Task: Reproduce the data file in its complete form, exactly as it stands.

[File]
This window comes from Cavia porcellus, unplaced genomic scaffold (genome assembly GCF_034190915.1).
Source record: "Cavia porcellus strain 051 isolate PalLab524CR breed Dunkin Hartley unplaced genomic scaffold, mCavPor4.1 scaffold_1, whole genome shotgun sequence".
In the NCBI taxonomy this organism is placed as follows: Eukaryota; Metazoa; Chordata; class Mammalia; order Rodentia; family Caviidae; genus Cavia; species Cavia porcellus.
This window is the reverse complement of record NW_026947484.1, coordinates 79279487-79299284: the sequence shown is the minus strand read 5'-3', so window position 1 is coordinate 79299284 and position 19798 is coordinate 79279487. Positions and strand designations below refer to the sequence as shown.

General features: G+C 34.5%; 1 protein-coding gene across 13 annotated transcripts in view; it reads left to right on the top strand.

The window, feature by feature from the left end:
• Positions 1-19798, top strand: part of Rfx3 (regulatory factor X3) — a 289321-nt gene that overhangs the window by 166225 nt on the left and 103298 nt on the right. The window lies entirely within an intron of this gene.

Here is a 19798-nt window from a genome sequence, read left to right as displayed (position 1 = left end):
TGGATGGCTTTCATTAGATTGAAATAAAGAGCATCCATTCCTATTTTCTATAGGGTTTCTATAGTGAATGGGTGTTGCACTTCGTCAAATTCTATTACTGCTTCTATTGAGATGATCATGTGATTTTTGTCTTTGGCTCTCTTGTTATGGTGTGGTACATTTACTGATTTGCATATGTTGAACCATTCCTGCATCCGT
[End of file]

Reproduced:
This window comes from Cavia porcellus, unplaced genomic scaffold (genome assembly GCF_034190915.1).
Source record: "Cavia porcellus strain 051 isolate PalLab524CR breed Dunkin Hartley unplaced genomic scaffold, mCavPor4.1 scaffold_1, whole genome shotgun sequence".
In the NCBI taxonomy this organism is placed as follows: Eukaryota; Metazoa; Chordata; class Mammalia; order Rodentia; family Caviidae; genus Cavia; species Cavia porcellus.
This window is the reverse complement of record NW_026947484.1, coordinates 79279487-79299284: the sequence shown is the minus strand read 5'-3', so window position 1 is coordinate 79299284 and position 19798 is coordinate 79279487. Positions and strand designations below refer to the sequence as shown.

General features: G+C 34.5%; 1 protein-coding gene across 13 annotated transcripts in view; it reads left to right on the top strand.

The window, feature by feature from the left end:
• Positions 1-19798, top strand: part of Rfx3 (regulatory factor X3) — a 289321-nt gene that overhangs the window by 166225 nt on the left and 103298 nt on the right. The window lies entirely within an intron of this gene.

Here is a 19798-nt window from a genome sequence, read left to right as displayed (position 1 = left end):
TGGATGGCTTTCATTAGATTGAAATAAAGAGCATCCATTCCTATTTTCTATAGGGTTTCTATAGTGAATGGGTGTTGCACTTCGTCAAATTCTATTACTGCTTCTATTGAGATGATCATGTGATTTTTGTCTTTGGCTCTCTTGTTATGGTGTGGTACATTTACTGATTTGCATATGTTGAACCATTCCTGCATCCGT